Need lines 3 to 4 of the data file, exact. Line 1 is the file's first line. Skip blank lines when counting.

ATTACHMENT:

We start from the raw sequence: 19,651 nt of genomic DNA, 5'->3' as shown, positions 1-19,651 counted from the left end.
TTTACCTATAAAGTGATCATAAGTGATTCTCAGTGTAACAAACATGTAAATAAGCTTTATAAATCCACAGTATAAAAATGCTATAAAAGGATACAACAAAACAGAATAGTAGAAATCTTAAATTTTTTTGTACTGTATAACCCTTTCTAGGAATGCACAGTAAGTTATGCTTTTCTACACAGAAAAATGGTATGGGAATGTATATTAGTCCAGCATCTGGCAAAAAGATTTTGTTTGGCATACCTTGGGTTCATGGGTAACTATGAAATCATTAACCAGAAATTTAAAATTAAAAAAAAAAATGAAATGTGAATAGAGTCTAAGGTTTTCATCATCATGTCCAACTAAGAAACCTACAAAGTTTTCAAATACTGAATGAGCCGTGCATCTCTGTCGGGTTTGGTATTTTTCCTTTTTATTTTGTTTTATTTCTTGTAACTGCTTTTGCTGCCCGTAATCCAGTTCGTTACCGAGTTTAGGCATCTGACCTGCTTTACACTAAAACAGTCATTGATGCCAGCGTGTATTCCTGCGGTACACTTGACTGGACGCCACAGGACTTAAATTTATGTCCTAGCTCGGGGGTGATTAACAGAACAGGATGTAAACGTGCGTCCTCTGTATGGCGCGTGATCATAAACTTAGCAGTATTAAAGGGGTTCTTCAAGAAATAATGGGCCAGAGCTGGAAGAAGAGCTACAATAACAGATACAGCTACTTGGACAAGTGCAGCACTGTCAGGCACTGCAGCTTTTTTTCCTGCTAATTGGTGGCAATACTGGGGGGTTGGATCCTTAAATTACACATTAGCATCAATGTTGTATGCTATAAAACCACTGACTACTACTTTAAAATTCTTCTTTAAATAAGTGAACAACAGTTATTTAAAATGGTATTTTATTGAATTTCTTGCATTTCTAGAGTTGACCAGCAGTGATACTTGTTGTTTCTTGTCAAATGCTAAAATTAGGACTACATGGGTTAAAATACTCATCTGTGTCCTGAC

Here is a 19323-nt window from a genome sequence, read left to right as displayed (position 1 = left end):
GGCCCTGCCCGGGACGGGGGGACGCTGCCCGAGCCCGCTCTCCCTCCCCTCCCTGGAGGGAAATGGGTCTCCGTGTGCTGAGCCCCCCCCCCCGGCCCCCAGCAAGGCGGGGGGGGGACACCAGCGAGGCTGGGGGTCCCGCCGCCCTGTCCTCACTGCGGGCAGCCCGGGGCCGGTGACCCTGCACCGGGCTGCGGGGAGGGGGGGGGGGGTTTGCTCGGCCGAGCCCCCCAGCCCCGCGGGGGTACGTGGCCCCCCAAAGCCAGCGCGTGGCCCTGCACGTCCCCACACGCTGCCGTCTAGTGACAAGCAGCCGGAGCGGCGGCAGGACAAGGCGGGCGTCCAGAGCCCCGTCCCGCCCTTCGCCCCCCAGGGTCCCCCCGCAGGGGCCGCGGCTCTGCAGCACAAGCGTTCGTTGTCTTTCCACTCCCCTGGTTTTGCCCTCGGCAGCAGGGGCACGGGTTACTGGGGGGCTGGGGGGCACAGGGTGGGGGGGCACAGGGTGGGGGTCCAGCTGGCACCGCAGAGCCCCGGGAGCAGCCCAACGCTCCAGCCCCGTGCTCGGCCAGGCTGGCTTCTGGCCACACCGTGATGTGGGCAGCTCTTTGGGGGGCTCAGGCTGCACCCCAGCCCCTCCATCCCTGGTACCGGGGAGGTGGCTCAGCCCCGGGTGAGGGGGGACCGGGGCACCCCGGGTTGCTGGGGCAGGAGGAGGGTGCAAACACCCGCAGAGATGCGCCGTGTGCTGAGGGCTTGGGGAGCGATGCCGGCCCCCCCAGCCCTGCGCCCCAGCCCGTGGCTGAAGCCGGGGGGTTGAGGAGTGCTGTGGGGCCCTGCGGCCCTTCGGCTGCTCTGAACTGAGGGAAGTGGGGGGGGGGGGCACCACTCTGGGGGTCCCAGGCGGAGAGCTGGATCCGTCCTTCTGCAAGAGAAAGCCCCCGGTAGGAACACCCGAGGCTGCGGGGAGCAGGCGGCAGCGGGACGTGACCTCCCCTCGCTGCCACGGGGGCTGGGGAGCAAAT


Here is a 19323-nt window from a genome sequence, read left to right as displayed (position 1 = left end):
GGCCCTGCCCGGGACGGGGGGACGCTGCCCGAGCCCGCTCTCCCTCCCCTCCCTGGAGGGAAATGGGTCTCCGTGTGCTGAGCCCCCCCCCCCGGCCCCCAGCAAGGCGGGGGGGGGACACCAGCGAGGCTGGGGGTCCCGCCGCCCTGTCCTCACTGCGGGCAGCCCGGGGCCGGTGACCCTGCACCGGGCTGCGGGGAGGGGGGGGGGGGTTTGCTCGGCCGAGCCCCCCAGCCCCGCGGGGGTACGTGGCCCCCCAAAGCCAGCGCGTGGCCCTGCACGTCCCCACACGCTGCCGTCTAGTGACAAGCAGCCGGAGCGGCGGCAGGACAAGGCGGGCGTCCAGAGCCCCGTCCCGCCCTTCGCCCCCCAGGGTCCCCCCGCAGGGGCCGCGGCTCTGCAGCACAAGCGTTCGTTGTCTTTCCACTCCCCTGGTTTTGCCCTCGGCAGCAGGGGCACGGGTTACTGGGGGGCTGGGGGGCACAGGGTGGGGGGGCACAGGGTGGGGGTCCAGCTGGCACCGCAGAGCCCCGGGAGCAGCCCAACGCTCCAGCCCCGTGCTCGGCCAGGCTGGCTTCTGGCCACACCGTGATGTGGGCAGCTCTTTGGGGGGCTCAGGCTGCACCCCAGCCCCTCCATCCCTGGTACCGGGGAGGTGGCTCAGCCCCGGGTGAGGGGGGACCGGGGCACCCCGGGTTGCTGGGGCAGGAGGAGGGTGCAAACACCCGCAGAGATGCGCCGTGTGCTGAGGGCTTGGGGAGCGATGCCGGCCCCCCCAGCCCTGCGCCCCAGCCCGTGGCTGAAGCCGGGGGGTTGAGGAGTGCTGTGGGGCCCTGCGGCCCTTCGGCTGCTCTGAACTGAGGGAAGTGGGGGGGGGGGGCACCACTCTGGGGGTCCCAGGCGGAGAGCTGGATCCGTCCTTCTGCAAGAGAAAGCCCCCGGTAGGAACACCCGAGGCTGCGGGGAGCAGGCGGCAGCGGGACGTGACCTCCCCTCGCTGCCACGGGGGCTGGGGAGCAAAT